Warrant: Fresno County employee took $16,000 from developer as he negotiated big housing deal

FRESNO, Calif. (KFSN) -- A big affordable housing project in Fresno is back to the drawing board and Action News is digging deeper into the alleged criminal activity that put it on pause.

The Fresno City Council voted unanimously Wednesday to back out of the project at the old University Medical Center in southeast Fresno.

The popular plan aimed to turn the rundown former University Medical Center hospital into 800 new housing units plus a senior center and some retail.

RELATED: Developer plans to turn old Fresno hospital into affordable housing

But after pandemic and financial delays, it hit a new hurdle Wednesday.

"This is a very unfortunate predicament for this neighborhood and our residents who want to see this property thrive sooner rather than later," said Fresno City Council Vice President Nelson Esparza.



He called an emergency meeting to get the city out of the deal.

Fresno County owns the building and agreed to sell it to CMG Construction, which planned to renovate.

Because it would be 40% affordable housing, CMG could buy it without competitive bidding.

The city's only involvement would be to make sure it lived up to affordable housing standards. The deal wouldn't work without that regulation.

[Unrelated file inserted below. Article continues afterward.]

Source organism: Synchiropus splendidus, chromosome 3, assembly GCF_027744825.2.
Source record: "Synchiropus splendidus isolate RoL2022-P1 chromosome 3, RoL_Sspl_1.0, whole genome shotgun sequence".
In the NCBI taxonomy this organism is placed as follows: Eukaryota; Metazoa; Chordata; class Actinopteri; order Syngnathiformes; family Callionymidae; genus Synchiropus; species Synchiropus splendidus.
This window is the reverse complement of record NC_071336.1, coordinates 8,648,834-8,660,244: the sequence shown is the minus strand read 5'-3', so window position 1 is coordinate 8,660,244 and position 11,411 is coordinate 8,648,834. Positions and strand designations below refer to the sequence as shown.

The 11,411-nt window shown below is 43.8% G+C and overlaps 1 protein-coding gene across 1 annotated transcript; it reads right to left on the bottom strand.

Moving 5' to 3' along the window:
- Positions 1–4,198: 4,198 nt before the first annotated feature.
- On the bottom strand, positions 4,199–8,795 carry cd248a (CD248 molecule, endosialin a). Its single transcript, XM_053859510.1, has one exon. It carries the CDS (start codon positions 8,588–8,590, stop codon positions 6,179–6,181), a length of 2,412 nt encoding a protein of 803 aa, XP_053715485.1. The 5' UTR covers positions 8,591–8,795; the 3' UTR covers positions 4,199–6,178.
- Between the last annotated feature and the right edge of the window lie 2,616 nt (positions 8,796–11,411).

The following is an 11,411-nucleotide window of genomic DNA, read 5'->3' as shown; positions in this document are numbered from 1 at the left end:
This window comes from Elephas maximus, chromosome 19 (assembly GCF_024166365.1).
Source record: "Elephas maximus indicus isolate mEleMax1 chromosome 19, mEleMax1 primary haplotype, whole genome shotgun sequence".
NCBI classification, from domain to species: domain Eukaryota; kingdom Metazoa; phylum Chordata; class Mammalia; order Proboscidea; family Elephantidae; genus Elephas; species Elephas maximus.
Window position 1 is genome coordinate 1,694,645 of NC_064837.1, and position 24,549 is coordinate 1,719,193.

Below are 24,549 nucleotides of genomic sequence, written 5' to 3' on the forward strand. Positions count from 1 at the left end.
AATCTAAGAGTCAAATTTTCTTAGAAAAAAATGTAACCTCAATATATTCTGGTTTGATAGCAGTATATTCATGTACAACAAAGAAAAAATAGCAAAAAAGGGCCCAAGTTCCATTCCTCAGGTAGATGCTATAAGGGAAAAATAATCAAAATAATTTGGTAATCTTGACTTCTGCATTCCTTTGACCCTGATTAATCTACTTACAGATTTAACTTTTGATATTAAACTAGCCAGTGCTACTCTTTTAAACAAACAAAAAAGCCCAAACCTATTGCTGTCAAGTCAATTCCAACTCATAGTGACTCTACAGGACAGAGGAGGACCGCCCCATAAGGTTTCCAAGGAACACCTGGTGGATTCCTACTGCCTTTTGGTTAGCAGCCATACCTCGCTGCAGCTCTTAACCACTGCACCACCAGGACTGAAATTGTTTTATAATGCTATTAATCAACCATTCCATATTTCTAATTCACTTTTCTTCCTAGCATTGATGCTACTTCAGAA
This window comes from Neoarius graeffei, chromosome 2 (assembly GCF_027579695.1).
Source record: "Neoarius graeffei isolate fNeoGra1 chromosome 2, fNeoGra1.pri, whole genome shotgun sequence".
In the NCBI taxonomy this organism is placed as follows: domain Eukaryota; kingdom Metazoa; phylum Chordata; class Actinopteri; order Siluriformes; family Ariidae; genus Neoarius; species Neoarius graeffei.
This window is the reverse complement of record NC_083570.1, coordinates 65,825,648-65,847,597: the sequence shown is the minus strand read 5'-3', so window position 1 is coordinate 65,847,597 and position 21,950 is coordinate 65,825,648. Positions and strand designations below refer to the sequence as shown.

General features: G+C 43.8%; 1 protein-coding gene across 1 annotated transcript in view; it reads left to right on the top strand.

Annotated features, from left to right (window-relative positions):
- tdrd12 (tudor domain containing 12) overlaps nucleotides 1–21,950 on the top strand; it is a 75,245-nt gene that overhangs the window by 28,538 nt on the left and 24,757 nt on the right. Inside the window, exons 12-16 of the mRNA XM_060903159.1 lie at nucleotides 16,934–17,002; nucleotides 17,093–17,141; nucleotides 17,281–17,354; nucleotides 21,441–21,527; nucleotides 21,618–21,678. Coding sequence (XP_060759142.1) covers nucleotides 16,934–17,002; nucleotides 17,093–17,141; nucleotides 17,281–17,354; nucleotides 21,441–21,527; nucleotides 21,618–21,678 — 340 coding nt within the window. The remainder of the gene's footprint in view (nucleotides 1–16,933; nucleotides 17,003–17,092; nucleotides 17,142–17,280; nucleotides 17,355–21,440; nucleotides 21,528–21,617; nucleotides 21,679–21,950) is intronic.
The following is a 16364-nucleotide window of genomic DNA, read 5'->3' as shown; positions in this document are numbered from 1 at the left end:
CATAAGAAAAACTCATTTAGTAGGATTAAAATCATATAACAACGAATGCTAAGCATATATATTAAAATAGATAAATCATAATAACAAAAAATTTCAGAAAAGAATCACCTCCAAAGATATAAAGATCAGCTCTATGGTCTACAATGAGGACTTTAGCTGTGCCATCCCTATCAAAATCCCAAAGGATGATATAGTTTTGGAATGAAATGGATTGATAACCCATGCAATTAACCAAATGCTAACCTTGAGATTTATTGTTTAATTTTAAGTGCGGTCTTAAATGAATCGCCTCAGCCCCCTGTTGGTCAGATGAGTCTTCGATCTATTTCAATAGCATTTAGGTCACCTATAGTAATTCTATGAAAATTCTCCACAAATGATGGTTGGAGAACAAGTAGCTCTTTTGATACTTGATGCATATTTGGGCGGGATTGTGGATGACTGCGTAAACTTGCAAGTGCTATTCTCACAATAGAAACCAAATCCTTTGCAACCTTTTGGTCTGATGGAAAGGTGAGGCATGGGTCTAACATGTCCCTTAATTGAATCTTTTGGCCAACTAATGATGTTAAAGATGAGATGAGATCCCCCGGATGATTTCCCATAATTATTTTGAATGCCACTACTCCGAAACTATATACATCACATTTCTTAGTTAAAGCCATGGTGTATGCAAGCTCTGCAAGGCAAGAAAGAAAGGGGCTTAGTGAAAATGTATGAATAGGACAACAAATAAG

They agreed to do it in 2019, but this week Esparza said they should back out because a county employee who was heavily involved in the deal is facing felony conflict of interest charges.

"We can't in good conscience just look the other way on these unresolved allegations and issues and how this project potentially came to life in the first place," Esparza said.

Steve Rapada was arrested in October and for the first time, Action News can report why.

The chief of staff to Supervisor Sal Quintero spent months helping to negotiate the deal between the county and CMG.

An arrest warrant reveals the county uncovered emails from Rapada's personal account to CMG's owner.

Investigators say the emails show Rapada's loyalties on the deal were with CMG, not the county, and bank records show he billed CMG for at least $25,000 in consulting fees after the deal went through. He collected about $16,000.

We tried to reach CMG's owner and Rapada, but couldn't contact them.

CMG's owner told investigators he paid Rapada for other work unrelated to the UMC project, and Rapada's criminal defense attorney told us there was no conflict of interest.

He's due in court in May.

The deal isn't necessarily dead. CMG could find another agency to regulate the aspect of affordable housing. The county typically doesn't do that, especially on larger projects.

Without a new regulatory agreement, the county might just have to find a new buyer.
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